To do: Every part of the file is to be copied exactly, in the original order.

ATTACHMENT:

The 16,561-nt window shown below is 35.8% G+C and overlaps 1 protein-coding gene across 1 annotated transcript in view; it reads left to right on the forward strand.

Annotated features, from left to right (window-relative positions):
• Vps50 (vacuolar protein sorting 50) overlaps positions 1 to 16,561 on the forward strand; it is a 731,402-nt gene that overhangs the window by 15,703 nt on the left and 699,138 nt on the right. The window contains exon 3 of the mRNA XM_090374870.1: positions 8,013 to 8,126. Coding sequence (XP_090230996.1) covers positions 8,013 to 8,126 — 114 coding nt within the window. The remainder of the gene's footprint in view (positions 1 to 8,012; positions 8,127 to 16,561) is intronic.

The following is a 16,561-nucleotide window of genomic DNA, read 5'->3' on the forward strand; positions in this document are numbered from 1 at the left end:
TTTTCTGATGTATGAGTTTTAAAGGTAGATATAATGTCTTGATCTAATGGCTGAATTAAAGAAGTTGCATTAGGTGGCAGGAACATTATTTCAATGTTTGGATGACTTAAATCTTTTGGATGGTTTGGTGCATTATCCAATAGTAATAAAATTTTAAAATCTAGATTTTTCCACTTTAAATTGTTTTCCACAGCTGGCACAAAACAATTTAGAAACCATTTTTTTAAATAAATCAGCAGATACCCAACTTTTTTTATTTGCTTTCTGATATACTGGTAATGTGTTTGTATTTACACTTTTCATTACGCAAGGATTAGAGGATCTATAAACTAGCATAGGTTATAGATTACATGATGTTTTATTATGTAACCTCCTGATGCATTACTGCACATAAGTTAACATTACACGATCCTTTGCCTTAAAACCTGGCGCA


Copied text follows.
The 16,561-nt window shown below is 35.8% G+C and overlaps 1 protein-coding gene across 1 annotated transcript in view; it reads left to right on the forward strand.

Annotated features, from left to right (window-relative positions):
• Vps50 (vacuolar protein sorting 50) overlaps positions 1 to 16,561 on the forward strand; it is a 731,402-nt gene that overhangs the window by 15,703 nt on the left and 699,138 nt on the right. The window contains exon 3 of the mRNA XM_090374870.1: positions 8,013 to 8,126. Coding sequence (XP_090230996.1) covers positions 8,013 to 8,126 — 114 coding nt within the window. The remainder of the gene's footprint in view (positions 1 to 8,012; positions 8,127 to 16,561) is intronic.

The following is a 16,561-nucleotide window of genomic DNA, read 5'->3' on the forward strand; positions in this document are numbered from 1 at the left end:
TTTTCTGATGTATGAGTTTTAAAGGTAGATATAATGTCTTGATCTAATGGCTGAATTAAAGAAGTTGCATTAGGTGGCAGGAACATTATTTCAATGTTTGGATGACTTAAATCTTTTGGATGGTTTGGTGCATTATCCAATAGTAATAAAATTTTAAAATCTAGATTTTTCCACTTTAAATTGTTTTCCACAGCTGGCACAAAACAATTTAGAAACCATTTTTTTAAATAAATCAGCAGATACCCAACTTTTTTTATTTGCTTTCTGATATACTGGTAATGTGTTTGTATTTACACTTTTCATTACGCAAGGATTAGAGGATCTATAAACTAGCATAGGTTATAGATTACATGATGTTTTATTATGTAACCTCCTGATGCATTACTGCACATAAGTTAACATTACACGATCCTTTGCCTTAAAACCTGGCGCA